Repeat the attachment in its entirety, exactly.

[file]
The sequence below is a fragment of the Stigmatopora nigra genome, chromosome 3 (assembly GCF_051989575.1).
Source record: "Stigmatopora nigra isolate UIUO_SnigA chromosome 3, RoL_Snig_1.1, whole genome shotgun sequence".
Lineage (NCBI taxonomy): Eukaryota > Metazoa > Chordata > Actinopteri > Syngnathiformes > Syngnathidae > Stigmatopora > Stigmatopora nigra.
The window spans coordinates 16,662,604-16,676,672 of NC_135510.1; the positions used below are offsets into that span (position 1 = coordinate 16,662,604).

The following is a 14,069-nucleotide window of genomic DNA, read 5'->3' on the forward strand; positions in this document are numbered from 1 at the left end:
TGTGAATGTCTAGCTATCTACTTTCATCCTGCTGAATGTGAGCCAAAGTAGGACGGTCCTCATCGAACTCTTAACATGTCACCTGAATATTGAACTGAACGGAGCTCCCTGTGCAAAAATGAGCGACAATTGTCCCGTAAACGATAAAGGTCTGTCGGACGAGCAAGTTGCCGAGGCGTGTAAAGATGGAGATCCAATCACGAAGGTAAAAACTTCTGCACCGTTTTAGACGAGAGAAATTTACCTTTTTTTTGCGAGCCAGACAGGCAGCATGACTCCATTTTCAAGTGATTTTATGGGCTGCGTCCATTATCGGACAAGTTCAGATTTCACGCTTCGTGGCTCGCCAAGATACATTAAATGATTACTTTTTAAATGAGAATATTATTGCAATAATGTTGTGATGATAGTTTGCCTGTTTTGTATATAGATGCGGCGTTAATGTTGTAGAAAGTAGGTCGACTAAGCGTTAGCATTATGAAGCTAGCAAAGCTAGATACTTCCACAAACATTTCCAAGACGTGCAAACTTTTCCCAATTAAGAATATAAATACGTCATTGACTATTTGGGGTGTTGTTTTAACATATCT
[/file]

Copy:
The sequence below is a fragment of the Stigmatopora nigra genome, chromosome 3 (assembly GCF_051989575.1).
Source record: "Stigmatopora nigra isolate UIUO_SnigA chromosome 3, RoL_Snig_1.1, whole genome shotgun sequence".
Lineage (NCBI taxonomy): Eukaryota > Metazoa > Chordata > Actinopteri > Syngnathiformes > Syngnathidae > Stigmatopora > Stigmatopora nigra.
The window spans coordinates 16,662,604-16,676,672 of NC_135510.1; the positions used below are offsets into that span (position 1 = coordinate 16,662,604).

The following is a 14,069-nucleotide window of genomic DNA, read 5'->3' on the forward strand; positions in this document are numbered from 1 at the left end:
TGTGAATGTCTAGCTATCTACTTTCATCCTGCTGAATGTGAGCCAAAGTAGGACGGTCCTCATCGAACTCTTAACATGTCACCTGAATATTGAACTGAACGGAGCTCCCTGTGCAAAAATGAGCGACAATTGTCCCGTAAACGATAAAGGTCTGTCGGACGAGCAAGTTGCCGAGGCGTGTAAAGATGGAGATCCAATCACGAAGGTAAAAACTTCTGCACCGTTTTAGACGAGAGAAATTTACCTTTTTTTTGCGAGCCAGACAGGCAGCATGACTCCATTTTCAAGTGATTTTATGGGCTGCGTCCATTATCGGACAAGTTCAGATTTCACGCTTCGTGGCTCGCCAAGATACATTAAATGATTACTTTTTAAATGAGAATATTATTGCAATAATGTTGTGATGATAGTTTGCCTGTTTTGTATATAGATGCGGCGTTAATGTTGTAGAAAGTAGGTCGACTAAGCGTTAGCATTATGAAGCTAGCAAAGCTAGATACTTCCACAAACATTTCCAAGACGTGCAAACTTTTCCCAATTAAGAATATAAATACGTCATTGACTATTTGGGGTGTTGTTTTAACATATCT